With some thoughtful, interactive lessons students see the value of punctuation as a code to convey clear written communication. The key is not to teach punctuation in isolation but as part of fun activities that involve compelling, and sometimes humorous, content.

Comma Catastrophes

Emphasize the importance of the comma by putting examples on the board that illustrate how missing punctuation can cause a sentence to be misunderstood. For example, "Let's eat Grandpa" and "Let's eat, Grandpa!" mean two different things. Ask students to explain the misunderstanding. Another example in which a lack of commas leads to cannibalism is an altered Tails magazine cover that recently went viral on the Internet: "Rachel Ray finds inspiration in cooking her family and her dog." The actual Tails magazine cover correctly read: "Rachel Ray finds inspiration in cooking, her family, and her dog." The Photoshopped cover is a fun way to teach the importance of separating items in a series with commas. In fact, the Internet is full of fun punctuation flubs.

Interactive Punctuation Games

You can develop your own version of Scholastic website's Noisy Punctuation Game. Line up students and have them use gestures, movements or sounds to signal different punctuation marks as a story is read aloud. For example, one child may stomp a foot whenever there is a period; another might raise one arm and punch the air with the other fist to indicate an exclamation mark. Let children take on the different roles of each punctuation mark, or encourage an entire class to participate in pantomiming the punctuation. You could encourage the students to develop their own actions for each mark and reread the selection several times so students become very aware of the role of each punctuation mark. As a follow-up activity, children can write their own short stories to be photocopied into a class set. Students can then "direct" their classmates to perform the punctuation marks as they read their stories aloud.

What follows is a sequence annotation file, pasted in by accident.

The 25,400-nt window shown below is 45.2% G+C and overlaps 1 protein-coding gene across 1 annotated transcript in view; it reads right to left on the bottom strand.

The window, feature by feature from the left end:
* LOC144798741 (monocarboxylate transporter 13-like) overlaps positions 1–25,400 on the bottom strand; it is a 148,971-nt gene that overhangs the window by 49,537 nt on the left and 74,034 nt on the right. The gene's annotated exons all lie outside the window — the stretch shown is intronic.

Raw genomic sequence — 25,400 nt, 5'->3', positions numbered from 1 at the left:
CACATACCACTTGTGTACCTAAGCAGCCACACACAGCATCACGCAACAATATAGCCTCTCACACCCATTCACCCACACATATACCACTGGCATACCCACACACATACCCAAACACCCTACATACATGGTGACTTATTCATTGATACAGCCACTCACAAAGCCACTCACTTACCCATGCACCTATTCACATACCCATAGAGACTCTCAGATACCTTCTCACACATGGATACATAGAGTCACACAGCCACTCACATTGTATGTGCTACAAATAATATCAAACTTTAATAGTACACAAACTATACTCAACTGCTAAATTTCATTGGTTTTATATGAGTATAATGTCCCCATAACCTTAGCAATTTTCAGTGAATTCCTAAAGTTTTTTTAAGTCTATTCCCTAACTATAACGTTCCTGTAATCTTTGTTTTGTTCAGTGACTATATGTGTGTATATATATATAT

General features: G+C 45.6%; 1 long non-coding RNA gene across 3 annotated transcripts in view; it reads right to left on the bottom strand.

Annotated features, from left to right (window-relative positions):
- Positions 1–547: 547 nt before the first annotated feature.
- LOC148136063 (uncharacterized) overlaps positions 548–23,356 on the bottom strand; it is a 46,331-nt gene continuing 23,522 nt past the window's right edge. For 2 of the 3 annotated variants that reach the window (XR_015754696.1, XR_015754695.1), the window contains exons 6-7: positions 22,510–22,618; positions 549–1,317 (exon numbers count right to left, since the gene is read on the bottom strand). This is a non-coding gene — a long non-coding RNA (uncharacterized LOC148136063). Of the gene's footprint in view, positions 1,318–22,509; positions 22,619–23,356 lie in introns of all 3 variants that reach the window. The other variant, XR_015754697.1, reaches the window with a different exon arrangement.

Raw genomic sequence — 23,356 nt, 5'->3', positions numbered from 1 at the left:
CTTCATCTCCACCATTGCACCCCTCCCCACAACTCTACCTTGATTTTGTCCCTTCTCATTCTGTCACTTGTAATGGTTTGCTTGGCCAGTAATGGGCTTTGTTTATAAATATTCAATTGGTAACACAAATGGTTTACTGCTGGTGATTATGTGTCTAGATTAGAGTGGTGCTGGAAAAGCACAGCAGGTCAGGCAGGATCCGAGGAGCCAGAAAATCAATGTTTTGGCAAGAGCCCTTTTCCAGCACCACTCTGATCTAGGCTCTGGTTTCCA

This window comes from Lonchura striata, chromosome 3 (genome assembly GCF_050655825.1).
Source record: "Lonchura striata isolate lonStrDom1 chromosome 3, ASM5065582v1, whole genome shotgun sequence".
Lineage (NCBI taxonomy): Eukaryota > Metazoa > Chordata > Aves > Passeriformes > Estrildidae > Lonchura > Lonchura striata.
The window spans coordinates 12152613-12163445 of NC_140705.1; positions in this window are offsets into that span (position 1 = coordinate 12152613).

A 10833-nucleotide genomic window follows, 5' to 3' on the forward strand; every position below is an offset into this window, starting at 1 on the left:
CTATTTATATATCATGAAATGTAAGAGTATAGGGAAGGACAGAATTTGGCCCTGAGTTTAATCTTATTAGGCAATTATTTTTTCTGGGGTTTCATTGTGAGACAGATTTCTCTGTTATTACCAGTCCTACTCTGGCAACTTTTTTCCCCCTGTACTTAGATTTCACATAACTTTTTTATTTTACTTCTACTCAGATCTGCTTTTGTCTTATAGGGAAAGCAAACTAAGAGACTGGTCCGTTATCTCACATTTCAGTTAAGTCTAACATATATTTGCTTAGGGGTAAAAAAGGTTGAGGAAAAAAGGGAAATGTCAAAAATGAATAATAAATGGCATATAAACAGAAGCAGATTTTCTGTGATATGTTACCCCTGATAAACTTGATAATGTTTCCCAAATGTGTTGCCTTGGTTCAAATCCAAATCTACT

Cartoon Quotation Marks

Locate a simple three- or four-panel cartoon with speech balloons. Omit the words in the balloons and photocopy the blank comics for students to write in their own ideas for dialogue. Teach the use of quotation marks and the rules for punctuating within quotation marks. Let children fill in what each character is saying, but ask them to use proper quotation marks to emphasize the rule that quotation marks are used to frame the exact words being spoken. Following this activity, you could have children rewrite the comic strip into a short descriptive narrative so that they gain practice with the associated rules, such as indenting and starting a new line when the speaker changes.

Punctuation in Various Media

Collect and share books with children that employ fanciful and unconventional methods of punctuation. Bring in examples of punctuation in advertising and art work. You can also encourage students to find punctuation in magazines or online and to start a bulletin board collection of punctuation marks. For older students, a display of punctuation marks published and used incorrectly, such as misplaced apostrophes in posters or homemade signs, can spark conversations about what went wrong and how it should be fixed. When children are put in the role of policing the rules, they gain enthusiasm for searching for rule breakers.